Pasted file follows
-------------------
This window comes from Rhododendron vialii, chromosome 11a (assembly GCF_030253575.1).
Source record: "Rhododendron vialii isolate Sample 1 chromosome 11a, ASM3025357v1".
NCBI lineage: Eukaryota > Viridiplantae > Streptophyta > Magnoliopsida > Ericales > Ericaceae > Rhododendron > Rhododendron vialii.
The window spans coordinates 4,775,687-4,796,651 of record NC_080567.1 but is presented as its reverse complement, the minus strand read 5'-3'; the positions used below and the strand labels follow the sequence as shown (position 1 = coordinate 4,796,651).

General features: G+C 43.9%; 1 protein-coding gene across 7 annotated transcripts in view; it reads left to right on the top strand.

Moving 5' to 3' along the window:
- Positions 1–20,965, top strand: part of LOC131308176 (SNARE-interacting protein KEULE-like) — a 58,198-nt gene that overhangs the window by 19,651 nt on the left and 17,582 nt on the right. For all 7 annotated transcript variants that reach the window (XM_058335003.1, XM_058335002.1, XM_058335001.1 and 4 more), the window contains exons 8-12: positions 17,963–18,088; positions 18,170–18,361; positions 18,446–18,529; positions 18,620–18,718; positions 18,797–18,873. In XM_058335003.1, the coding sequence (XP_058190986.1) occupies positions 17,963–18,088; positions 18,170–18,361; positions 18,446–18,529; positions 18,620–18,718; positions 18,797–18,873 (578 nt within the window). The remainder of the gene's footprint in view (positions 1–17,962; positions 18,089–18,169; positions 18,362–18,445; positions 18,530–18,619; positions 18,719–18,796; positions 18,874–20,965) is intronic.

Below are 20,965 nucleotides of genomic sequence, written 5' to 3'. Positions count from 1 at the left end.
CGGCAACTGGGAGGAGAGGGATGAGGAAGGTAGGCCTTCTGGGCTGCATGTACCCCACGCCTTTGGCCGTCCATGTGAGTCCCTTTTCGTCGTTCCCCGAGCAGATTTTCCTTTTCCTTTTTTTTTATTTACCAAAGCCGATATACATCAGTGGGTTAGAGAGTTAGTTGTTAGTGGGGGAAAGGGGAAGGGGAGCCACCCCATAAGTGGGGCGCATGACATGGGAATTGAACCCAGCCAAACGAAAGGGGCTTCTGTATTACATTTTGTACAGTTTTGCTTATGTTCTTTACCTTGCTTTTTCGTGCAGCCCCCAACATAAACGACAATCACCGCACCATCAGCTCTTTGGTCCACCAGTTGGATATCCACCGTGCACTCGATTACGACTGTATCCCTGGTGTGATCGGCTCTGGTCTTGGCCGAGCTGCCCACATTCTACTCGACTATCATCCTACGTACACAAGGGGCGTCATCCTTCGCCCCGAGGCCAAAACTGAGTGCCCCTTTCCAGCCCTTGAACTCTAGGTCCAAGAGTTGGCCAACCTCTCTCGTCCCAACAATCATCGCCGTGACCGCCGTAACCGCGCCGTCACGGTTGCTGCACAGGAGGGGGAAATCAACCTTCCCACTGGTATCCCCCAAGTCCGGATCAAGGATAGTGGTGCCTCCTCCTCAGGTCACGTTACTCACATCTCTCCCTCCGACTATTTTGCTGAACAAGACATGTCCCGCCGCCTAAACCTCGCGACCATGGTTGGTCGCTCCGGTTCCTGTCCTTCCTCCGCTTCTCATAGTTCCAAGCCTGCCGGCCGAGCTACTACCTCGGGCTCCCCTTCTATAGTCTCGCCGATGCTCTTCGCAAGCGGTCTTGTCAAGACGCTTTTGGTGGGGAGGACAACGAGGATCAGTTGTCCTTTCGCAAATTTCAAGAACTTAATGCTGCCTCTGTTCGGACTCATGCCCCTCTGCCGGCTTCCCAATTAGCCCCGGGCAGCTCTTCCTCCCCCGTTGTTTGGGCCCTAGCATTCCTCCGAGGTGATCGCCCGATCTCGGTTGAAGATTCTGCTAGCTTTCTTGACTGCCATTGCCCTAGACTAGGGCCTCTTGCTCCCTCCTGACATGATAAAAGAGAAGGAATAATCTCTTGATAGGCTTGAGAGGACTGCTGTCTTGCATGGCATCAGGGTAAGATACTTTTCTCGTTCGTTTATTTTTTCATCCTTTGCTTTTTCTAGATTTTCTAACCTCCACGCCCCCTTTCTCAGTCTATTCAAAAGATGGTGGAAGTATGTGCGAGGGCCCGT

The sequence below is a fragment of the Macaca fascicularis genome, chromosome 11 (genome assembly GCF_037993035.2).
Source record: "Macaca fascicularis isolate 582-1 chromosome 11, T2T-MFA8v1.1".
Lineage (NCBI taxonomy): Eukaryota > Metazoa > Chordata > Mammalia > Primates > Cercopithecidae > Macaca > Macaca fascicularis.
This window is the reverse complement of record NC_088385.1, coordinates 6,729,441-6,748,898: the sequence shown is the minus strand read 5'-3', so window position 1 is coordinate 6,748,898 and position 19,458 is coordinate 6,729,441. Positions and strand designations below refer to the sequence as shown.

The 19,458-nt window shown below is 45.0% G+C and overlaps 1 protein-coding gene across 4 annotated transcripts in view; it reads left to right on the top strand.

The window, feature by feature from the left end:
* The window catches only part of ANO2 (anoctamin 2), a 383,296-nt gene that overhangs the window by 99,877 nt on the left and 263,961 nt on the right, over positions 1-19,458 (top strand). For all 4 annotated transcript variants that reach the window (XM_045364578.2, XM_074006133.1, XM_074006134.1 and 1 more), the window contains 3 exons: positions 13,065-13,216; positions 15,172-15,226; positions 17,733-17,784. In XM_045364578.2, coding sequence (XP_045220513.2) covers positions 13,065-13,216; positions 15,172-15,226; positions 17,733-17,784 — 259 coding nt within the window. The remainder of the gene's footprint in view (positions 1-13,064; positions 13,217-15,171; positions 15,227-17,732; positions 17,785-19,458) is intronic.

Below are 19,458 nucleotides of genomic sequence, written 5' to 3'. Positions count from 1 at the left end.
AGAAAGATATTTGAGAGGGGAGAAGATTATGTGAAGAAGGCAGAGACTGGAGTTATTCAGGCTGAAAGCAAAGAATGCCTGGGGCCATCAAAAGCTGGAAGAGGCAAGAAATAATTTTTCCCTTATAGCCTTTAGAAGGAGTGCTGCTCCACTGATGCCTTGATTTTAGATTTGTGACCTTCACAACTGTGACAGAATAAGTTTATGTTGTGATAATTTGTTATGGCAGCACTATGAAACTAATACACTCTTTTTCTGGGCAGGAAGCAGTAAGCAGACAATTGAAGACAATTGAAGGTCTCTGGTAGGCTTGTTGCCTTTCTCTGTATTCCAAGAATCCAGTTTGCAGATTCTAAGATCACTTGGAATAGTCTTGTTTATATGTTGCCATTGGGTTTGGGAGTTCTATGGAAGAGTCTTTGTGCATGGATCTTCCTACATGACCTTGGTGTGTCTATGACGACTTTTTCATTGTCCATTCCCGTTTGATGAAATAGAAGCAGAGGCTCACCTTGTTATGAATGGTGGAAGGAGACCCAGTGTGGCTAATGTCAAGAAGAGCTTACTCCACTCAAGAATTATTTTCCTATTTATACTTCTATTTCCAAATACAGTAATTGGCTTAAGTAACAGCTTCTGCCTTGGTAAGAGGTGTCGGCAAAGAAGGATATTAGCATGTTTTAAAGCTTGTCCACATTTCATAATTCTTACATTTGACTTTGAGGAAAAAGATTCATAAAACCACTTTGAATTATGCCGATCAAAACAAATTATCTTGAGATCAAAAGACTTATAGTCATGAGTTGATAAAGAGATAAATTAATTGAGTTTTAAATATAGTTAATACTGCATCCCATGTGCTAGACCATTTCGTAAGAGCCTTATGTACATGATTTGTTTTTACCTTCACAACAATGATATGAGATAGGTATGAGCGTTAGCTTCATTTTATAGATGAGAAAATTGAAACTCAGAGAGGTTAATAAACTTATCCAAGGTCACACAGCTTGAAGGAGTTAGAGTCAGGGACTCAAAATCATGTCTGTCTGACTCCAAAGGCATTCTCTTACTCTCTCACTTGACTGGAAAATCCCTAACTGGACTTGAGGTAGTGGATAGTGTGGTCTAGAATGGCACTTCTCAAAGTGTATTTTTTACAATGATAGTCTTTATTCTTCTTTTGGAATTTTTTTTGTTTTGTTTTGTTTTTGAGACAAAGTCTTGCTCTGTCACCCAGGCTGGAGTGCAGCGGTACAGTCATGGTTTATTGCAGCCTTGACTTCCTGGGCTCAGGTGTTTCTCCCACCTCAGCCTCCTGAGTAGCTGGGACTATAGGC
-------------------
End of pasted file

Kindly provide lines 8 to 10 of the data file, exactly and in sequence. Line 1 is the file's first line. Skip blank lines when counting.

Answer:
Below are 20,965 nucleotides of genomic sequence, written 5' to 3'. Positions count from 1 at the left end.
CGGCAACTGGGAGGAGAGGGATGAGGAAGGTAGGCCTTCTGGGCTGCATGTACCCCACGCCTTTGGCCGTCCATGTGAGTCCCTTTTCGTCGTTCCCCGAGCAGATTTTCCTTTTCCTTTTTTTTTATTTACCAAAGCCGATATACATCAGTGGGTTAGAGAGTTAGTTGTTAGTGGGGGAAAGGGGAAGGGGAGCCACCCCATAAGTGGGGCGCATGACATGGGAATTGAACCCAGCCAAACGAAAGGGGCTTCTGTATTACATTTTGTACAGTTTTGCTTATGTTCTTTACCTTGCTTTTTCGTGCAGCCCCCAACATAAACGACAATCACCGCACCATCAGCTCTTTGGTCCACCAGTTGGATATCCACCGTGCACTCGATTACGACTGTATCCCTGGTGTGATCGGCTCTGGTCTTGGCCGAGCTGCCCACATTCTACTCGACTATCATCCTACGTACACAAGGGGCGTCATCCTTCGCCCCGAGGCCAAAACTGAGTGCCCCTTTCCAGCCCTTGAACTCTAGGTCCAAGAGTTGGCCAACCTCTCTCGTCCCAACAATCATCGCCGTGACCGCCGTAACCGCGCCGTCACGGTTGCTGCACAGGAGGGGGAAATCAACCTTCCCACTGGTATCCCCCAAGTCCGGATCAAGGATAGTGGTGCCTCCTCCTCAGGTCACGTTACTCACATCTCTCCCTCCGACTATTTTGCTGAACAAGACATGTCCCGCCGCCTAAACCTCGCGACCATGGTTGGTCGCTCCGGTTCCTGTCCTTCCTCCGCTTCTCATAGTTCCAAGCCTGCCGGCCGAGCTACTACCTCGGGCTCCCCTTCTATAGTCTCGCCGATGCTCTTCGCAAGCGGTCTTGTCAAGACGCTTTTGGTGGGGAGGACAACGAGGATCAGTTGTCCTTTCGCAAATTTCAAGAACTTAATGCTGCCTCTGTTCGGACTCATGCCCCTCTGCCGGCTTCCCAATTAGCCCCGGGCAGCTCTTCCTCCCCCGTTGTTTGGGCCCTAGCATTCCTCCGAGGTGATCGCCCGATCTCGGTTGAAGATTCTGCTAGCTTTCTTGACTGCCATTGCCCTAGACTAGGGCCTCTTGCTCCCTCCTGACATGATAAAAGAGAAGGAATAATCTCTTGATAGGCTTGAGAGGACTGCTGTCTTGCATGGCATCAGGGTAAGATACTTTTCTCGTTCGTTTATTTTTTCATCCTTTGCTTTTTCTAGATTTTCTAACCTCCACGCCCCCTTTCTCAGTCTATTCAAAAGATGGTGGAAGTATGTGCGAGGGCCCGT

The sequence below is a fragment of the Macaca fascicularis genome, chromosome 11 (genome assembly GCF_037993035.2).